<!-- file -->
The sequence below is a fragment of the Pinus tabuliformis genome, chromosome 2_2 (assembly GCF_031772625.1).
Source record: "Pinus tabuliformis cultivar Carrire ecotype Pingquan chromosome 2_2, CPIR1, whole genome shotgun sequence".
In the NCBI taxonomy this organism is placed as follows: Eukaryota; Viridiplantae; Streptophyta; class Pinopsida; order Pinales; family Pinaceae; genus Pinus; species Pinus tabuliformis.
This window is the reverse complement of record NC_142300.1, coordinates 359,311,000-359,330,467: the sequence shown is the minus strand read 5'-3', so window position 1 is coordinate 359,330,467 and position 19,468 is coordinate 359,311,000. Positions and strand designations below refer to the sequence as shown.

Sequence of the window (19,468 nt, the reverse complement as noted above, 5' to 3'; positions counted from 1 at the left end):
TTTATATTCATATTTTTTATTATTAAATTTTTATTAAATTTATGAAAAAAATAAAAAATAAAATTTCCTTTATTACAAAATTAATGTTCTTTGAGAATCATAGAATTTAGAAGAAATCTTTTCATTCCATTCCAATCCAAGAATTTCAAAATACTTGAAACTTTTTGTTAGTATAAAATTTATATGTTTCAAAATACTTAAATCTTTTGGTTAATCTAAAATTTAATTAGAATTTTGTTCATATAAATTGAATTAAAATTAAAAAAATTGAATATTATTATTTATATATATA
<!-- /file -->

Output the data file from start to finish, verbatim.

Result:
The sequence below is a fragment of the Pinus tabuliformis genome, chromosome 2_2 (assembly GCF_031772625.1).
Source record: "Pinus tabuliformis cultivar Carrire ecotype Pingquan chromosome 2_2, CPIR1, whole genome shotgun sequence".
In the NCBI taxonomy this organism is placed as follows: Eukaryota; Viridiplantae; Streptophyta; class Pinopsida; order Pinales; family Pinaceae; genus Pinus; species Pinus tabuliformis.
This window is the reverse complement of record NC_142300.1, coordinates 359,311,000-359,330,467: the sequence shown is the minus strand read 5'-3', so window position 1 is coordinate 359,330,467 and position 19,468 is coordinate 359,311,000. Positions and strand designations below refer to the sequence as shown.

Sequence of the window (19,468 nt, the reverse complement as noted above, 5' to 3'; positions counted from 1 at the left end):
TTTATATTCATATTTTTTATTATTAAATTTTTATTAAATTTATGAAAAAAATAAAAAATAAAATTTCCTTTATTACAAAATTAATGTTCTTTGAGAATCATAGAATTTAGAAGAAATCTTTTCATTCCATTCCAATCCAAGAATTTCAAAATACTTGAAACTTTTTGTTAGTATAAAATTTATATGTTTCAAAATACTTAAATCTTTTGGTTAATCTAAAATTTAATTAGAATTTTGTTCATATAAATTGAATTAAAATTAAAAAAATTGAATATTATTATTTATATATATA